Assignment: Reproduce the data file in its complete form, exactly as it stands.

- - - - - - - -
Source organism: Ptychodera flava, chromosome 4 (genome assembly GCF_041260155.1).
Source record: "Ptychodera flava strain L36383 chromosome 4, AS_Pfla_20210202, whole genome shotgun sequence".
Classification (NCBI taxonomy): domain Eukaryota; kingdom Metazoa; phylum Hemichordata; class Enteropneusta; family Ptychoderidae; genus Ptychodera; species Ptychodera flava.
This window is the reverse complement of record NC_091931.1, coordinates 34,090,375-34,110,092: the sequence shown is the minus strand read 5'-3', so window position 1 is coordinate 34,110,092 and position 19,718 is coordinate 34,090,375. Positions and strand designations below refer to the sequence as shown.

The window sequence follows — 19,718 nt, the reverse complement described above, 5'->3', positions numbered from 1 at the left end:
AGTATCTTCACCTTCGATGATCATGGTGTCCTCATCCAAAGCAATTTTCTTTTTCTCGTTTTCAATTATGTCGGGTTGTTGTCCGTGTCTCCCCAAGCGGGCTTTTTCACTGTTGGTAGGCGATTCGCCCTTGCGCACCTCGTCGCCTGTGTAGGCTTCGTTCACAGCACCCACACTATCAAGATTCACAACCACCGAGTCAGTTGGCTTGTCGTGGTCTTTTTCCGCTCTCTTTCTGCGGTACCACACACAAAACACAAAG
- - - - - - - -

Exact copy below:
Source organism: Ptychodera flava, chromosome 4 (genome assembly GCF_041260155.1).
Source record: "Ptychodera flava strain L36383 chromosome 4, AS_Pfla_20210202, whole genome shotgun sequence".
Classification (NCBI taxonomy): domain Eukaryota; kingdom Metazoa; phylum Hemichordata; class Enteropneusta; family Ptychoderidae; genus Ptychodera; species Ptychodera flava.
This window is the reverse complement of record NC_091931.1, coordinates 34,090,375-34,110,092: the sequence shown is the minus strand read 5'-3', so window position 1 is coordinate 34,110,092 and position 19,718 is coordinate 34,090,375. Positions and strand designations below refer to the sequence as shown.

The window sequence follows — 19,718 nt, the reverse complement described above, 5'->3', positions numbered from 1 at the left end:
AGTATCTTCACCTTCGATGATCATGGTGTCCTCATCCAAAGCAATTTTCTTTTTCTCGTTTTCAATTATGTCGGGTTGTTGTCCGTGTCTCCCCAAGCGGGCTTTTTCACTGTTGGTAGGCGATTCGCCCTTGCGCACCTCGTCGCCTGTGTAGGCTTCGTTCACAGCACCCACACTATCAAGATTCACAACCACCGAGTCAGTTGGCTTGTCGTGGTCTTTTTCCGCTCTCTTTCTGCGGTACCACACACAAAACACAAAG